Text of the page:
Kuwait Oil Company (KOC) is planning a $1.5bn scheme to raise pressure at the Burgan oil field in southeast Kuwait as it struggles to sustain output at the world’s second-biggest oil reservoir.
The state energy firm plans to build water collection, treatment and injection facilities to pump 1 million barrels a day of water into the Wara geological formation to maintain reservoir pressure and production levels at the field.
According to energy industry analysts, the enhanced oil recovery scheme will be one of the world’s biggest.
KOC plans to release the tender documents for the contract to build the oil-recovery facilities in February 2010, say contractors in talks with the company.
It will ask the winning contractor to build a water treatment plant, 20 water storage tanks, 60 water pumps and a 700-kilometre-long pipeline network linking the plant with the country’s northern oil fields. Contractors say the deal will be worth $1-2bn.
In 2005, Farouk al-Zanki, then chairman of KOC, said the Burgan field had passed its sustainable production peak and could only produce a maximum of 1.7 million barrels a day (b/d), compared with the 2.4 million b/d it produced in 1972. Analysts forecast that its production capacity could fall to 1.5 million b/d by 2020 unless action is taken.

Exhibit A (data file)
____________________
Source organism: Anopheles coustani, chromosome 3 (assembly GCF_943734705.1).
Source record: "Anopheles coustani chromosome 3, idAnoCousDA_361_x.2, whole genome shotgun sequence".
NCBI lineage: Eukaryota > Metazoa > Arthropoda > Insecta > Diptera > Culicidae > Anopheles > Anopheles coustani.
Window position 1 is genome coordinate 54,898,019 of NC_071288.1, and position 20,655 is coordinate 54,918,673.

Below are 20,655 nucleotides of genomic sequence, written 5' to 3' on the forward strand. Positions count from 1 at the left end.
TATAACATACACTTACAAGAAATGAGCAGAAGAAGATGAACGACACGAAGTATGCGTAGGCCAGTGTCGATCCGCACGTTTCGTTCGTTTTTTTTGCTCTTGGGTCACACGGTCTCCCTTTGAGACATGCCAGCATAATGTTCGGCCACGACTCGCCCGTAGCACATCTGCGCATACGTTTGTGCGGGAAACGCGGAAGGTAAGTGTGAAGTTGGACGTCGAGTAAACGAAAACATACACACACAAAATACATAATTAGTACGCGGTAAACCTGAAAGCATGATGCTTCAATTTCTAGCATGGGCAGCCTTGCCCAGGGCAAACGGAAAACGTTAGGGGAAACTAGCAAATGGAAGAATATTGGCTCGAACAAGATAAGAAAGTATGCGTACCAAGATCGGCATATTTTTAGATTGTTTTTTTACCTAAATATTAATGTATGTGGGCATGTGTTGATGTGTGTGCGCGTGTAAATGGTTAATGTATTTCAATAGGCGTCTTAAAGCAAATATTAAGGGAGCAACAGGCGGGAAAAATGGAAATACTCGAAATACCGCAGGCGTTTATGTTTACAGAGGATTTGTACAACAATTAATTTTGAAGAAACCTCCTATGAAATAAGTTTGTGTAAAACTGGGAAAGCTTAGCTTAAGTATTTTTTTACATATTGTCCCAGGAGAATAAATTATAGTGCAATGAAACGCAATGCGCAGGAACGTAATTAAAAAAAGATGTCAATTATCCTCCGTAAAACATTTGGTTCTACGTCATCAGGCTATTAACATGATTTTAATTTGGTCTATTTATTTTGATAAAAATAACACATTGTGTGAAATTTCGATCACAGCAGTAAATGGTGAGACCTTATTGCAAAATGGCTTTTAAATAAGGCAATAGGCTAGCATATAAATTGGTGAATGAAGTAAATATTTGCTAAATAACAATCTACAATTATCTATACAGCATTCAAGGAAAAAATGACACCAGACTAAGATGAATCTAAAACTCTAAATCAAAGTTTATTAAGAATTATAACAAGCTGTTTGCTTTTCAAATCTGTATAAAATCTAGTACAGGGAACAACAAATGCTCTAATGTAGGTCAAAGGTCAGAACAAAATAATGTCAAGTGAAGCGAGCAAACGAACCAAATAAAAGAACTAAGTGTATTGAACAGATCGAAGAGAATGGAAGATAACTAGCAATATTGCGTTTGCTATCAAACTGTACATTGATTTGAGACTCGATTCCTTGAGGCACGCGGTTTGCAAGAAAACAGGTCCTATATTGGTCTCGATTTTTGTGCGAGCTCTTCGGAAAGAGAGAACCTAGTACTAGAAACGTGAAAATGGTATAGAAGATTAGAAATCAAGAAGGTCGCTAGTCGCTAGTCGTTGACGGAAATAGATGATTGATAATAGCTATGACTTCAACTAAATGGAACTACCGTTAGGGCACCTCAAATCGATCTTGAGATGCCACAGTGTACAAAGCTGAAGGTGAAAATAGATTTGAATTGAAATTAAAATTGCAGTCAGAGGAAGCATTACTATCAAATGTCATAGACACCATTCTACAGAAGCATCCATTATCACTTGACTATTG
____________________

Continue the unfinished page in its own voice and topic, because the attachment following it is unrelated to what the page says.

KOC stopped producing oil from the Wara formation between November 2006 and May 2007 to give US oil field services provider Schlumberger time to map the pressure in the oil reservoir.
The enhanced oil recovery scheme is the first major project designed to maintain production levels at the field since Schlumberger completed the study.
The oil produced from Kuwait’s ageing fields contains high volumes of water, which KOC has to remove before it can export the oil. The scheme will allow the company to separate the water more easily.
“This is a huge project,” says one Oman-based enhanced oil recovery consultant. “It could only be for one of the giant [oil] fields here in the Middle East.”